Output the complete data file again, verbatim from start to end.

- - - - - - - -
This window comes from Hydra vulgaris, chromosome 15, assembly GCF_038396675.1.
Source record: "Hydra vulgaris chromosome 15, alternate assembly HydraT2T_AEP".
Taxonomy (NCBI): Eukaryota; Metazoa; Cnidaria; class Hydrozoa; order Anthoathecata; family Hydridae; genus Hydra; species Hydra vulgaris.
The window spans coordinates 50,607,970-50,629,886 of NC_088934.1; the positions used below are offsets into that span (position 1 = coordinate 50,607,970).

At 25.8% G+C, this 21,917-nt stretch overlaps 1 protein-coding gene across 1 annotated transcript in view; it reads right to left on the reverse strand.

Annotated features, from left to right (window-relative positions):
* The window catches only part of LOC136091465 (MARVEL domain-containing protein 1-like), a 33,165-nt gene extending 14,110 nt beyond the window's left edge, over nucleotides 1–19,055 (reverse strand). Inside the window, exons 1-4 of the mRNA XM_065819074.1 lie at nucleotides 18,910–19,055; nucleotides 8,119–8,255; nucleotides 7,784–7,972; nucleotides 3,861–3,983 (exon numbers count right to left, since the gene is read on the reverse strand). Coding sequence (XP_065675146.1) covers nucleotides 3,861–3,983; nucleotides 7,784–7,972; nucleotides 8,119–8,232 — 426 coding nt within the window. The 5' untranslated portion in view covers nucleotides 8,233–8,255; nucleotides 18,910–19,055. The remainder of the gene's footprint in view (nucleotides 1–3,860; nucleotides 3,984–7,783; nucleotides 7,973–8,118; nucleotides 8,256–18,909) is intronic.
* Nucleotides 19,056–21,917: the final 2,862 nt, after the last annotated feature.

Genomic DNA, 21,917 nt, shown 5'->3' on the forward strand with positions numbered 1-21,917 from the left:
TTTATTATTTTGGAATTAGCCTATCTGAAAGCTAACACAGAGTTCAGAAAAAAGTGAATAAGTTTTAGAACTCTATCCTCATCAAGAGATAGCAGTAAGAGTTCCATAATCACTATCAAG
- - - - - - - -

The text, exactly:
This window comes from Hydra vulgaris, chromosome 15, assembly GCF_038396675.1.
Source record: "Hydra vulgaris chromosome 15, alternate assembly HydraT2T_AEP".
Taxonomy (NCBI): Eukaryota; Metazoa; Cnidaria; class Hydrozoa; order Anthoathecata; family Hydridae; genus Hydra; species Hydra vulgaris.
The window spans coordinates 50,607,970-50,629,886 of NC_088934.1; the positions used below are offsets into that span (position 1 = coordinate 50,607,970).

At 25.8% G+C, this 21,917-nt stretch overlaps 1 protein-coding gene across 1 annotated transcript in view; it reads right to left on the reverse strand.

Annotated features, from left to right (window-relative positions):
* The window catches only part of LOC136091465 (MARVEL domain-containing protein 1-like), a 33,165-nt gene extending 14,110 nt beyond the window's left edge, over nucleotides 1–19,055 (reverse strand). Inside the window, exons 1-4 of the mRNA XM_065819074.1 lie at nucleotides 18,910–19,055; nucleotides 8,119–8,255; nucleotides 7,784–7,972; nucleotides 3,861–3,983 (exon numbers count right to left, since the gene is read on the reverse strand). Coding sequence (XP_065675146.1) covers nucleotides 3,861–3,983; nucleotides 7,784–7,972; nucleotides 8,119–8,232 — 426 coding nt within the window. The 5' untranslated portion in view covers nucleotides 8,233–8,255; nucleotides 18,910–19,055. The remainder of the gene's footprint in view (nucleotides 1–3,860; nucleotides 3,984–7,783; nucleotides 7,973–8,118; nucleotides 8,256–18,909) is intronic.
* Nucleotides 19,056–21,917: the final 2,862 nt, after the last annotated feature.

Genomic DNA, 21,917 nt, shown 5'->3' on the forward strand with positions numbered 1-21,917 from the left:
TTTATTATTTTGGAATTAGCCTATCTGAAAGCTAACACAGAGTTCAGAAAAAAGTGAATAAGTTTTAGAACTCTATCCTCATCAAGAGATAGCAGTAAGAGTTCCATAATCACTATCAAG